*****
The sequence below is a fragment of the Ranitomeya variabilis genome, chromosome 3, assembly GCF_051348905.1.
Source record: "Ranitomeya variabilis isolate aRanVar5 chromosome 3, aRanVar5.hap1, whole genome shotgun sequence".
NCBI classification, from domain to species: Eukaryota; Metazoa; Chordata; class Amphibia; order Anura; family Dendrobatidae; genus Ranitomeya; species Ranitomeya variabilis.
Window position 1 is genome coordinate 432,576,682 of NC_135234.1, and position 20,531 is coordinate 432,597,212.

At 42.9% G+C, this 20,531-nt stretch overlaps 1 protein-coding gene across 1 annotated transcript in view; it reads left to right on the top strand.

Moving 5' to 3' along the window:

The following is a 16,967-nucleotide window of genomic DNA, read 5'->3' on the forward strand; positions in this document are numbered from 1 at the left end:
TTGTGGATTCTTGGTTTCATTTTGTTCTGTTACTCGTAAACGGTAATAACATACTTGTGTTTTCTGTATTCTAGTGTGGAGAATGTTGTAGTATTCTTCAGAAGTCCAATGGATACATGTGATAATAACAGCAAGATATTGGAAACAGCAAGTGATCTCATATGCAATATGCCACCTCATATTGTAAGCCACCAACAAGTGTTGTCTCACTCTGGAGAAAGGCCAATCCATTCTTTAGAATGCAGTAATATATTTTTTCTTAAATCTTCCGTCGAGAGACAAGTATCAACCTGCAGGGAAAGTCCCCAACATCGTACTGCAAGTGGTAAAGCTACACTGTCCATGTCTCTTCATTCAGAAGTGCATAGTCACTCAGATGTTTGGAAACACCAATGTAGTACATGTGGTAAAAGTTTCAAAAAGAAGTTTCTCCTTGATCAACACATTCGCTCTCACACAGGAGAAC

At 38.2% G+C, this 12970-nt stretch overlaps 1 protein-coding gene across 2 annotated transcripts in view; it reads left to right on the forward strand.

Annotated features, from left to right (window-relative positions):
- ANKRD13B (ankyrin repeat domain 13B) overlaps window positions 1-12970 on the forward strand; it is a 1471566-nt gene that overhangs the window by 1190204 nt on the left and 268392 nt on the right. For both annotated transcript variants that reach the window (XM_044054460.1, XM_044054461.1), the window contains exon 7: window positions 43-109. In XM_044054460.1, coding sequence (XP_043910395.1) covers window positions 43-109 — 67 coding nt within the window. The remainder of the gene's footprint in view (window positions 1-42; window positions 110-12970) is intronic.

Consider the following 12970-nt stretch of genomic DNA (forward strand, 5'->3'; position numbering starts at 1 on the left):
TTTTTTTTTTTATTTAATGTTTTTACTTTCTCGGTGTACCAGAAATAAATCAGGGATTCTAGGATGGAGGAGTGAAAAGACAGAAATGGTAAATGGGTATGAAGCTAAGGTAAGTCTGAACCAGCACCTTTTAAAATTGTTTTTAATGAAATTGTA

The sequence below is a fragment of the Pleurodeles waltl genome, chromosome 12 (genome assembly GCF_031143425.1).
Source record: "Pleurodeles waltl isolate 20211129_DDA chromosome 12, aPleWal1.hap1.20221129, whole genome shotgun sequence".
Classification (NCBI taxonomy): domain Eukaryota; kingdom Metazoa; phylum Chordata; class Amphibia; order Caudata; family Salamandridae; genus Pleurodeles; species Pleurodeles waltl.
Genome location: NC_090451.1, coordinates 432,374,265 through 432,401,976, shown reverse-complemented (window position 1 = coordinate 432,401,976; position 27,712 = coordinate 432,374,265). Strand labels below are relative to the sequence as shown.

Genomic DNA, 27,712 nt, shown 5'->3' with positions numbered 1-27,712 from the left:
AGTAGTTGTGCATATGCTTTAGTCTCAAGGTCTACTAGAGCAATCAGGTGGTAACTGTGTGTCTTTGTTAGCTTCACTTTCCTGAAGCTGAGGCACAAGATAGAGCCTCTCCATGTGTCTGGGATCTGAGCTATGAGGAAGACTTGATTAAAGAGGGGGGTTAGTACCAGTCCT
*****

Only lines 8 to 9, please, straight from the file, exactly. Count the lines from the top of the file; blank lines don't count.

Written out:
TTGTGGATTCTTGGTTTCATTTTGTTCTGTTACTCGTAAACGGTAATAACATACTTGTGTTTTCTGTATTCTAGTGTGGAGAATGTTGTAGTATTCTTCAGAAGTCCAATGGATACATGTGATAATAACAGCAAGATATTGGAAACAGCAAGTGATCTCATATGCAATATGCCACCTCATATTGTAAGCCACCAACAAGTGTTGTCTCACTCTGGAGAAAGGCCAATCCATTCTTTAGAATGCAGTAATATATTTTTTCTTAAATCTTCCGTCGAGAGACAAGTATCAACCTGCAGGGAAAGTCCCCAACATCGTACTGCAAGTGGTAAAGCTACACTGTCCATGTCTCTTCATTCAGAAGTGCATAGTCACTCAGATGTTTGGAAACACCAATGTAGTACATGTGGTAAAAGTTTCAAAAAGAAGTTTCTCCTTGATCAACACATTCGCTCTCACACAGGAGAAC

At 38.2% G+C, this 12970-nt stretch overlaps 1 protein-coding gene across 2 annotated transcripts in view; it reads left to right on the forward strand.